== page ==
Jean Sibelius — born 150 years ago today

Today, 8th December, we celebrate the 150th anniversary of the birth of the Finnish composer Jean Sibelius. Born Johan Julius Christian Sibelius in the town of Hämeenlinna around 30 miles north of the capital Helsinki he  adopted the name Jean that had been used by a seafaring uncle. His father, a medical doctor, died from typhoid before Sibelius reached two years of age, leaving the family insolvent and having to move into the home of his maternal grandmother. Janne as he was known to the family began to show musical talent from the age of five and by ten he could reproduce on the piano music he had heard at a concert. He came from a Swedish-speaking family as was the case for most in the professional and educated classes at that time but the family chose to send him to the newly established Finnish language grammar school.

Jean Sibelius in 1913

Following a not particularly distinguished time in school Sibelius briefly studied law before his interest in music pushed to the fore. He studied at the Helsinki Music School (1885-9) with Martin Wegelius among others, then continued his studies with a year each in Berlin then Vienna. He studied violin to an advanced level and had an ambition to become a violin soloist. In Vienna he studied composition with Karl Goldmark and Robert Fuchs and as in Vienna he took every opportunity to hear music that was unavailable in Helsinki including works by Wagner and Bruckner.

Many of Sibelius's works take their inspiration from the Kalevala, the Finnish national epic, which was compiled from Finnish and Karelian oral sources by Elias Lönnrot and published in 1849. Though he had been composing from an early age Sibelius's first works of significance date from the early 1890s. The vocal symphony Kullervo based on a story from the Kalevala was well received in several performances, but he then withdrew it for revision and it remained unperformed in its entirety until 1958, following his death.

Finland at the time was under the control of imperial Russia and Sibelius became involved with the nationalist cause. His Music for the Press Celebrations (1899) was written for a festival raising funds to support the Press Pension Fund while newspapers were closed by the Russian censor. It was at the same time something of a celebration of Finnish nationalism. Several parts were later released as Scènes Historiques and most well known of all, Finland Awakes was later published as Finlandia which is often regarded as an unofficial Finnish national anthem.

Throughout his life Sibelius had a propensity for good living and was a borderline alcoholic on some occasions. He would disappear for days at a time into Helsinki restaurants with a group of other young artists including the conductor Robert Kajanus and the artist Axel Gallen-Kallela who famously painted one of their drinking sessions under the title Symposium.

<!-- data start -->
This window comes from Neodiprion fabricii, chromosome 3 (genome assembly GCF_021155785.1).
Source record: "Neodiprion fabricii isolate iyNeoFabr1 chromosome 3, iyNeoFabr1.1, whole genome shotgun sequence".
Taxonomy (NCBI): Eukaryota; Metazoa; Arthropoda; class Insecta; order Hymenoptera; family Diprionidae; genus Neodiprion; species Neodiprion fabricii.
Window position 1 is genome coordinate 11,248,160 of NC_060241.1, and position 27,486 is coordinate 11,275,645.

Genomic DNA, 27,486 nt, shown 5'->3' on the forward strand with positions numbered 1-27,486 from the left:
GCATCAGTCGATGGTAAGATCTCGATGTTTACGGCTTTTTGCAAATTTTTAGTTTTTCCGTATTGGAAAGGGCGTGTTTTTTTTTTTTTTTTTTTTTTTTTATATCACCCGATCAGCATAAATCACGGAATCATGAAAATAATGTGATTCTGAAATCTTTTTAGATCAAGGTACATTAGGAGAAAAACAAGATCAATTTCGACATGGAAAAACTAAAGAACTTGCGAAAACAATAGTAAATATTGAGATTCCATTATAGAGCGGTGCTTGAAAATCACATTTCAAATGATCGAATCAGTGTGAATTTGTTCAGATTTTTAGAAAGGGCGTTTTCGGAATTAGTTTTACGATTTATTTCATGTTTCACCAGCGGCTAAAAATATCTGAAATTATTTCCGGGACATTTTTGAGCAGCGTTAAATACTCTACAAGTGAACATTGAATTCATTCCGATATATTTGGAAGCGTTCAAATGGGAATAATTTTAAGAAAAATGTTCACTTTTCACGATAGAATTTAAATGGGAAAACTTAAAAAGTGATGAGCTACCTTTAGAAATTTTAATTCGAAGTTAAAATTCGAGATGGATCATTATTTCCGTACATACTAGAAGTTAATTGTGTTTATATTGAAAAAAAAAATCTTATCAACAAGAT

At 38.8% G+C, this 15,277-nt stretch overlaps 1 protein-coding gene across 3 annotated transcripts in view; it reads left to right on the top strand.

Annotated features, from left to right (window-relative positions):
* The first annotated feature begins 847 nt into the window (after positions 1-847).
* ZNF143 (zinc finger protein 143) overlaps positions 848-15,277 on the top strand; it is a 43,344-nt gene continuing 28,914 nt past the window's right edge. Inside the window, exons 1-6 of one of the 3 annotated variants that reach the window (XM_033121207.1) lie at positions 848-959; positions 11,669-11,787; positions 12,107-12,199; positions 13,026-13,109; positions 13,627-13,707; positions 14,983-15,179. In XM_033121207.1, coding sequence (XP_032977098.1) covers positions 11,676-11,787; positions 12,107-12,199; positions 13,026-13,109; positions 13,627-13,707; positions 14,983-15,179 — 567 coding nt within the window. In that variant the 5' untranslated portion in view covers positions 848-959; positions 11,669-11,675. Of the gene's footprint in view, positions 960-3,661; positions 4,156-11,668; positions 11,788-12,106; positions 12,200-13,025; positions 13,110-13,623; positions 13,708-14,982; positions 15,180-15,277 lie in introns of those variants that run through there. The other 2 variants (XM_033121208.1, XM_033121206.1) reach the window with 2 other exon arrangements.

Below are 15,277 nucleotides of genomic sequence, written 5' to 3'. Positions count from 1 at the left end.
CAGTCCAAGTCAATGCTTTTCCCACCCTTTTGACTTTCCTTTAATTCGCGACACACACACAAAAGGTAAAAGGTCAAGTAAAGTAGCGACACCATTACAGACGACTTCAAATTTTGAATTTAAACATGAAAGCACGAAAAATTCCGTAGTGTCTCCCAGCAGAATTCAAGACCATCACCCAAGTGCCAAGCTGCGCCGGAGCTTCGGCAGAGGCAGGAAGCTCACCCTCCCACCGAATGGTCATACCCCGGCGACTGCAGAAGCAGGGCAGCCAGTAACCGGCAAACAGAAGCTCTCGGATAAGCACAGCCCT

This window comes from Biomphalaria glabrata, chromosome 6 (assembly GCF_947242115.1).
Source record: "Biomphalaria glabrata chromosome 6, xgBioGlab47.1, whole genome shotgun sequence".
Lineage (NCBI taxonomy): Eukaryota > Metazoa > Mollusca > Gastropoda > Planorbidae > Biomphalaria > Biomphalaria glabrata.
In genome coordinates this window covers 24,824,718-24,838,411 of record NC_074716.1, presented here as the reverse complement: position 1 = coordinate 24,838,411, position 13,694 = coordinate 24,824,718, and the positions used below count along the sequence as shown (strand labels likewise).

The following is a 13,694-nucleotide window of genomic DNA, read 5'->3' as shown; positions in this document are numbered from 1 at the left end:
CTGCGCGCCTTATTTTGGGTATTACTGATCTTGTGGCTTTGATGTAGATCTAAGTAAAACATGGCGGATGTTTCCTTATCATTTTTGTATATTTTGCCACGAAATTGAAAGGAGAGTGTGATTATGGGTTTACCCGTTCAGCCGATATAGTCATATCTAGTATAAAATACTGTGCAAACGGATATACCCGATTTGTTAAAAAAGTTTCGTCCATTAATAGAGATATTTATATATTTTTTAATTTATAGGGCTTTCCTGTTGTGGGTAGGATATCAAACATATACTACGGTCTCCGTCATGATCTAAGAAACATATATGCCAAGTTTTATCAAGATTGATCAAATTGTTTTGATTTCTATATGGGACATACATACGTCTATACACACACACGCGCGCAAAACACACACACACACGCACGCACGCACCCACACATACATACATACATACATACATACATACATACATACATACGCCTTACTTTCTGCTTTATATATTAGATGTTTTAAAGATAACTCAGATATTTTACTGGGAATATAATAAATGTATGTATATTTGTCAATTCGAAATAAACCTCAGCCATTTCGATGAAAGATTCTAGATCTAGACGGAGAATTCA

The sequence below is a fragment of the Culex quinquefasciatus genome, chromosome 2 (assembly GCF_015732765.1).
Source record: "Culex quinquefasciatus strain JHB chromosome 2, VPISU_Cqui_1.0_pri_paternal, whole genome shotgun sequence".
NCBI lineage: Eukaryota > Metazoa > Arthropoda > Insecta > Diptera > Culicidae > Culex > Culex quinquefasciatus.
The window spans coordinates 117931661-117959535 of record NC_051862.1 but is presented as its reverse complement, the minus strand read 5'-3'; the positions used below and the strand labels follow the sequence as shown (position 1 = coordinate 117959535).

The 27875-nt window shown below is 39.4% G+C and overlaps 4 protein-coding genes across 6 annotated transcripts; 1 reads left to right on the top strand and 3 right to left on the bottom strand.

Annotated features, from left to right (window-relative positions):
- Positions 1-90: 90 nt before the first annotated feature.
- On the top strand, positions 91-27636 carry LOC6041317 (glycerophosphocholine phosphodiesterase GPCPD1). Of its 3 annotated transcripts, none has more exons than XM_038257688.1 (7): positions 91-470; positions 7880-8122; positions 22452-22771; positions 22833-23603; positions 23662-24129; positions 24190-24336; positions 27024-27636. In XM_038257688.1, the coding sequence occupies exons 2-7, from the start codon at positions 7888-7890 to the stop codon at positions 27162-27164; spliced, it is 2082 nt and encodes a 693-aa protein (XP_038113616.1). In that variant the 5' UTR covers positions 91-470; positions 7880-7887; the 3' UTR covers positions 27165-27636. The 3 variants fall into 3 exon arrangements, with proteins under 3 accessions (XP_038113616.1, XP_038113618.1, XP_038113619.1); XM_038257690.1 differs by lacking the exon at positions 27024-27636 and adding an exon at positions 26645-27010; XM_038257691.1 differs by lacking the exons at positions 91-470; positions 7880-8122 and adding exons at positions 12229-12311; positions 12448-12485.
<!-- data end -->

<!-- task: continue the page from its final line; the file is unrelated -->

Symposium (Gallen-Kallela) - Sibelius on right

Sibelius married the beautiful Aino Järnefelt in 1892 when the success of Kullervo showed that he might have the means to support her. Throughout her life she had to endure his lengthy alcohol-fuelled absences. Aino bore him five daughters, one of whom died at the age of two during an outbreak of typhoid, leaving him with a lasting feeling of melancholy. In 1904 Sibelius and Aino moved to a new house named Ainola after her and situated near to Lake Tuusula, in Järvenpää around 20 miles north of Helsinki. This was intended to give him the tranquility to compose as well as keeping him away from too easy access to Helsinki café society.

Although he lived to the age of 91, dying of a stroke in 1957, Sibelius composed only during the middle thirty or so years of his life. Various reasons have been advanced for the fact that he more or less gave up composition in the late 1920s but self-criticism and worries at to whether his music was out of step with developments elsewhere most likely played a part.

Jean Sibelius in 1939

His list of works includes very well-known shorter pieces such as Valse Triste over which, much to his chagrin, he retained only the rights to his original work while Fazer and their German agents Breitkopf were at liberty to rake in the profits from proliferating arrangements. He favoured the form of the symphonic poem, beginning with En Saga in 1892, revised 1902. Several of them draw their inspiration from the Kalevala including Pohjola's Daughter and the Lemminkäinen Suite. Luonnotar (1913) a fusion of symphonic poem and orchestral song was composed for the soprano Aino Ackté. Breitkopf was so uncertain of it that it was published only in piano score with the orchestra score having to wait until 1981. Tapiola, a symphonic poem, was one of his last works; it evokes the elemental power of a storm in the northern forests with frightening intensity while being very tightly composed on a single short theme.

As early as 1893 Sibelius planned to write an opera on the Kalevala story of The Building of the Boat but this never came to fruition. He composed a little-known half hour opera The Maiden in the Tower to a commission in 1896. Though well received for its music it was considered to have been let down by a poor libretto and was not revived.

Sibelius composed incidental music for several plays including King Kristian II (Adolf Paul) and Swanwhite (Strindberg). He was one of four composers along with Debussy, Schoenberg and Fauré to be captivated by Maeterlinck's symbolist play Pelléas et Mélisande, composing incidental music to the play. His incidental music to Shakespeare's Tempest was one of his last large-scale compositions.